Q & A with poet Andrew Taylor

Having written numerous books of poetry , taught around the world and won prizes for his work, one could say poet Andrew Taylor is very well established within the poetry community, both nationally and internationally.

The highly qualified academic and author will examine how the theme of exploration manifests in poetry at Castle Hill Library’s A Touch of Poetry, the second instalment in the series of poetry seminars.

Q: Describe your style of poetry.

A: That’s hard to answer. Most of my poems are short, and I try to be succinct. But I’ve also written a whole book length poem, Rome, and other long sequences too, such as Sandstone. But these have all been made up of short sections, and they don’t have any narrative structure. In a way you could say that my poems are meditative, or ruminative, just going where they lead me.

For me, rhythm is very important. I don’t mean traditional metre or form, though I’ve played with those too. By rhythm I mean a coherence and naturalness of cadence. I always read my poems aloud to myself when I’m writing them, and if I can’t make them sound natural, if the pauses or line breaks are in the wrong place or the words sound jumbled and awkward, then something’s wrong. I also love playing with the sounds of words. There’s a lot of rhyme in my poems, though not at the ends of lines, but internally, and (I hope) subtly, so that it’s hardly noticed but there all the same. And my poems are quiet rather than declaratory, rather like me.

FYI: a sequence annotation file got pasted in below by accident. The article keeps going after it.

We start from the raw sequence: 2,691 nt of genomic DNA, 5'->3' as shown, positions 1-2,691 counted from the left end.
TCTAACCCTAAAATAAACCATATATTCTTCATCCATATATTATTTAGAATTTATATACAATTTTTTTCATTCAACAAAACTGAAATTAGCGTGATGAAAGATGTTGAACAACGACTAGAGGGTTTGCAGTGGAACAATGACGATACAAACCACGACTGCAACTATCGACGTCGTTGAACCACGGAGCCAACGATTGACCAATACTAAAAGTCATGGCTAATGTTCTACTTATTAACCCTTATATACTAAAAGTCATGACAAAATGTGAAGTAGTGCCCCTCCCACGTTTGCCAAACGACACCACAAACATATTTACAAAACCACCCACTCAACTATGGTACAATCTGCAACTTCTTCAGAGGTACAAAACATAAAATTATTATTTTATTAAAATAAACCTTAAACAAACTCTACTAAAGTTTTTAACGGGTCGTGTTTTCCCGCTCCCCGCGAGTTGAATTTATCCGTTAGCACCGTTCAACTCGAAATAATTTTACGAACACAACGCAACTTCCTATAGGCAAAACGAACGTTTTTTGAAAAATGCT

Q: What sparked your love of poetry?